There is a direct correlation between lawn fertilizer runoff and algae growth. The process is called eutrophication: this happens when excess nutrients flow into our streams and lakes and stimulate excessive plant growth, often called algal bloom. That reduces dissolved oxygen in the water when dead plant material decomposes and causes other organisms to die. Research shows that these excess nutrients most often come from fertilizers applied to agricultural fields, golf courses, and suburban lawns and sewage treatment plant discharges.
In the case of Canandaigua Lake, there has been a big effort, lead by CLWA and folks such as Ontario County Soil and Water’s Edith Davey, Watershed Manager Kevin Olvany and former CLWA Board Member Ken Naples to work with farmers to mitigate this. George Barden, the Watershed Inspector, is extremely vigilant in monitoring sewage discharge.
Where are the excess nutrients coming from that find their way into Canandaigua Lake?
Drennen: Those green lawns. The more housing developments, the more fertilized lawns. Turf care experts say we don’t need to fertilize our lawns as much as we do, that the region’s soils have enough nitrogen and phosphorous, yet we continue to buy bags and apply liberally each year.
Let’s learn lake-friendly lawn care: the local Cornell Cooperative Extension Service has tips. If you use a lawn service, insist that they use lake-friendly practices.
What about dishwasher detergent?
Drennen: Glad you brought up this threat. Unless you buy phosphorous free detergent, every time you run a dishwasher in the watershed, you add harmful phosphorous to the Lake. One pound of phosphorous leaching into the lake grows 500 pounds of algae.
This is an easy fix: stores carry phosphorous free dishwasher detergents, and the last time I bought some at Wegman’s it was cheaper than the harmful stuff and it works just as well.
What’s threat number two?
Drennen: The two-cycle engine. There are still many on Canandaigua Lake in boats and first generation jet skis. They are highly inefficient and polluting because so much of the fuel is spewed out unburned.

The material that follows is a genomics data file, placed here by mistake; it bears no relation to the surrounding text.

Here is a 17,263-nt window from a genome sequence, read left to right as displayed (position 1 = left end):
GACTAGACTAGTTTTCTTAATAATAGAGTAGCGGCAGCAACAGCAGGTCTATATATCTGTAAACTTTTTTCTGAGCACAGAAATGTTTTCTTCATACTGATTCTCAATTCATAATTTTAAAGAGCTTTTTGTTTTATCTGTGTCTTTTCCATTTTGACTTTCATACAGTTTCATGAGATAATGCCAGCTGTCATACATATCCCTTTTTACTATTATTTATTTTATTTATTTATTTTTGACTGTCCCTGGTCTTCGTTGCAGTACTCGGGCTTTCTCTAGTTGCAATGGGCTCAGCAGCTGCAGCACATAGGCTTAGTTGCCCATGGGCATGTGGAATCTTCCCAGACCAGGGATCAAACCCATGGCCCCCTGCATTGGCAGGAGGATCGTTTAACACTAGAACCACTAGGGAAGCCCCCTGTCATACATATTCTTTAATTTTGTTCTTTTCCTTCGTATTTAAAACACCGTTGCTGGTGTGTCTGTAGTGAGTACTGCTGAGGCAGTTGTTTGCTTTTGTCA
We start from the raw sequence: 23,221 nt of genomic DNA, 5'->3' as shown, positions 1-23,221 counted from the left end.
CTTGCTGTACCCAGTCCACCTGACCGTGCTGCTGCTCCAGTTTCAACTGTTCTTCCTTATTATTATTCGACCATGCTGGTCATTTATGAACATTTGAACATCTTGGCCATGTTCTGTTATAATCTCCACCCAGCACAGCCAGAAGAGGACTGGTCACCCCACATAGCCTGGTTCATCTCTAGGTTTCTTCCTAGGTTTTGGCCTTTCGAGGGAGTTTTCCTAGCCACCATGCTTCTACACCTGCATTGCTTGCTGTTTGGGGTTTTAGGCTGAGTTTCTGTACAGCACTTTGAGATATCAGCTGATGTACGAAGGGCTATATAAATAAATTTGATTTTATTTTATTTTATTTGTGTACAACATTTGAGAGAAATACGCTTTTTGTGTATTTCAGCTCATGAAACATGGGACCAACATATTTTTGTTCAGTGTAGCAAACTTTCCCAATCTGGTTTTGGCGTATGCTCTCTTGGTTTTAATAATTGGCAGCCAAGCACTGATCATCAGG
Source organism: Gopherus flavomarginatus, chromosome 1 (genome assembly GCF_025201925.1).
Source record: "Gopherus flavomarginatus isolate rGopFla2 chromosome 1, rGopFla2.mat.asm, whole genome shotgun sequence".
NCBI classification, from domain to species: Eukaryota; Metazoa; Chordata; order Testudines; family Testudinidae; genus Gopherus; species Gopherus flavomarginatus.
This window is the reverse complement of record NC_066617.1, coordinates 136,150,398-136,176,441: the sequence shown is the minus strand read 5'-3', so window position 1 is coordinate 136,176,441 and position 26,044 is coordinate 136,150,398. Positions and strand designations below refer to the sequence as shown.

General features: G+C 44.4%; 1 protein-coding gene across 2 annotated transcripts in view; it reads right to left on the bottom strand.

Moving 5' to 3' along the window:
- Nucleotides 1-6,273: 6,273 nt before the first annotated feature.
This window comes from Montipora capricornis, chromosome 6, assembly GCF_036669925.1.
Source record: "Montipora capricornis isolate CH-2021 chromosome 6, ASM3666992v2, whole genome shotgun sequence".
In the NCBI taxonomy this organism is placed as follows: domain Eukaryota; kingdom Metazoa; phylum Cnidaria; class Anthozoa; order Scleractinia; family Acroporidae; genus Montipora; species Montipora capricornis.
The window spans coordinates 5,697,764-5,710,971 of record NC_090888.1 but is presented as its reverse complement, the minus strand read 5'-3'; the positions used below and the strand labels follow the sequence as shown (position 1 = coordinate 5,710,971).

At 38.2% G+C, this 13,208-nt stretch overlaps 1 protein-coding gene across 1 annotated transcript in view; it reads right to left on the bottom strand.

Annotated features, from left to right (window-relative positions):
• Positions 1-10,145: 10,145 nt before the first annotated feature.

Just how bad are two-cycle emissions?
Drennen: I’m not an expert, but others have estimated that two-cycle outboards generate 70% to 90% more hydrocarbon pollution than four-stroke outboards of equal horsepower and 95% more pollution than automobiles of similar power. Two-cycle jet skis are even worse polluters. You can see the unburned fuel trail as water is sucked through and out to propel the jet ski. And you can smell them if you’re anywhere near them. And my thought is, if they smell bad and they leave a sheen on the water, they can’t be good. CLWA board member Jim Fralick provided great leadership on this problem a few years ago. If you’re committed to the health of the lake, and you own a two-cycle boat motor or jet ski, it’s time to ditch it.
And the third threat?
Drennen: Development. The goal isn’t to stop development. That’s not possible or advisable. The goal is to manage development so that appropriate and consistently applied protections for the lake and watershed are part of every proposal approved by any municipality around the Lake. Those protections need to be rigorous, reflect the latest science, anticipate trends, and be written clearly enough so that they don’t create loopholes.
The codes need to cover a range of protections: from preventing erosion from steep slopes, to maintaining adequate drainage flow, boat density control, even noise and visual pollution.
Gorham Town Supervisor Richard Calabrese is doing a good job balancing development with protections. The Finger Lakes Land Trust is doing great work with landowners who want to preserve watershed vistas for future generations. The Hicks Families’ recent decision to participate in the NYS Agricultural and Farmland Protection Program should inspire others to protect family lands through conservation easements.
Municipalities need to educate developers on why adherence to stricter codes is important: if nothing else is persuasive, there’s a pure economics argument. A healthy lake is good for business.
It is the quality of the Lake that draws people here. It is in everyone’s economic self-interest – and that includes developers and the planning and zoning boards – to enforce watershed protections. People come here, businesses locate here because of the recreational opportunities offered by the pure waters the scenic vistas, the quiet and calm. If those disappear, developers’ customers and tourists will decline.
So we need a blend of individual responsibility and public will to keep Canandaigua Lake from reaching a tipping point?
Drennen: Yes. The threat is real. Just look at some neighboring lakes.